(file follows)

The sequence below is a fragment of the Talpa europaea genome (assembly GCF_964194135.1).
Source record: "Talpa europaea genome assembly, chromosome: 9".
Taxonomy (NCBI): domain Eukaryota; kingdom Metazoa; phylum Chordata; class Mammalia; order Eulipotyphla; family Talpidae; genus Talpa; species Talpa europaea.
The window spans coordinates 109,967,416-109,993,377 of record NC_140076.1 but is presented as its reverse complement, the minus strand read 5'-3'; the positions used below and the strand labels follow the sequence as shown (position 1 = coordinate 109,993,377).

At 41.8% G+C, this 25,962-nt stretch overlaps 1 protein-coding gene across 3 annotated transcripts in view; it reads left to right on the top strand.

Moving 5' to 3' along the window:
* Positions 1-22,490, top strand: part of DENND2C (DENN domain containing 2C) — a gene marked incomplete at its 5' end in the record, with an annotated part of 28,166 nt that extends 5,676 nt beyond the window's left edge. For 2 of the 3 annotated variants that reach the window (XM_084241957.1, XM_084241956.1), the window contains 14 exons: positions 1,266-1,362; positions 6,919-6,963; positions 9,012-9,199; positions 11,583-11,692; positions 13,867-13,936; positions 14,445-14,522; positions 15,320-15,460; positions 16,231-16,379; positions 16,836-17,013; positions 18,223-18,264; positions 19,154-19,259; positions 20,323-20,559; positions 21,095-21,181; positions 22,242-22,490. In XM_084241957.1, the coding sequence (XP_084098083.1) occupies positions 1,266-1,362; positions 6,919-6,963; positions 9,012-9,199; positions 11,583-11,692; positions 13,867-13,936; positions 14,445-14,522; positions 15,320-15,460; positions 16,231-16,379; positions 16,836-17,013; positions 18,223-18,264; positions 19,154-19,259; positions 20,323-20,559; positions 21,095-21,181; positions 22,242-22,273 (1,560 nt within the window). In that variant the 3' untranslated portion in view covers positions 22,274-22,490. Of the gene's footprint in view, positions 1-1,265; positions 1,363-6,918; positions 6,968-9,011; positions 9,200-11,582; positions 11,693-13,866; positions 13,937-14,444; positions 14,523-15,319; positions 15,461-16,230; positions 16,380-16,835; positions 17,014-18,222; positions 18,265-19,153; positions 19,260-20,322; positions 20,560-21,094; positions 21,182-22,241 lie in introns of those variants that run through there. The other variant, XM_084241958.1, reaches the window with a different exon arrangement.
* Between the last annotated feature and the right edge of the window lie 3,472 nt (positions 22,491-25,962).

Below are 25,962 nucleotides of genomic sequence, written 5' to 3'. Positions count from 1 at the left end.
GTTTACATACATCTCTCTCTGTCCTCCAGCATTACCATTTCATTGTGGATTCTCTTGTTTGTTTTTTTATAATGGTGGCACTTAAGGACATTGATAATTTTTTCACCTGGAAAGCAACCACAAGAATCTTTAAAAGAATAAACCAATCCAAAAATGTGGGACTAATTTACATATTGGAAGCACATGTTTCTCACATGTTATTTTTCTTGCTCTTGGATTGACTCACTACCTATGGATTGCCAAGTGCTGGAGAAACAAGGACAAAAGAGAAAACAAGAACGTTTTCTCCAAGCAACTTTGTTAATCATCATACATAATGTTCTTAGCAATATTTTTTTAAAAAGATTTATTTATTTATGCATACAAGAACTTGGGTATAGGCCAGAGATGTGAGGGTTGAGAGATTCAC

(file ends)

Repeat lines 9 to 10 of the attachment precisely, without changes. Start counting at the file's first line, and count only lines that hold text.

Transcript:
Below are 25,962 nucleotides of genomic sequence, written 5' to 3'. Positions count from 1 at the left end.
GTTTACATACATCTCTCTCTGTCCTCCAGCATTACCATTTCATTGTGGATTCTCTTGTTTGTTTTTTTATAATGGTGGCACTTAAGGACATTGATAATTTTTTCACCTGGAAAGCAACCACAAGAATCTTTAAAAGAATAAACCAATCCAAAAATGTGGGACTAATTTACATATTGGAAGCACATGTTTCTCACATGTTATTTTTCTTGCTCTTGGATTGACTCACTACCTATGGATTGCCAAGTGCTGGAGAAACAAGGACAAAAGAGAAAACAAGAACGTTTTCTCCAAGCAACTTTGTTAATCATCATACATAATGTTCTTAGCAATATTTTTTTAAAAAGATTTATTTATTTATGCATACAAGAACTTGGGTATAGGCCAGAGATGTGAGGGTTGAGAGATTCAC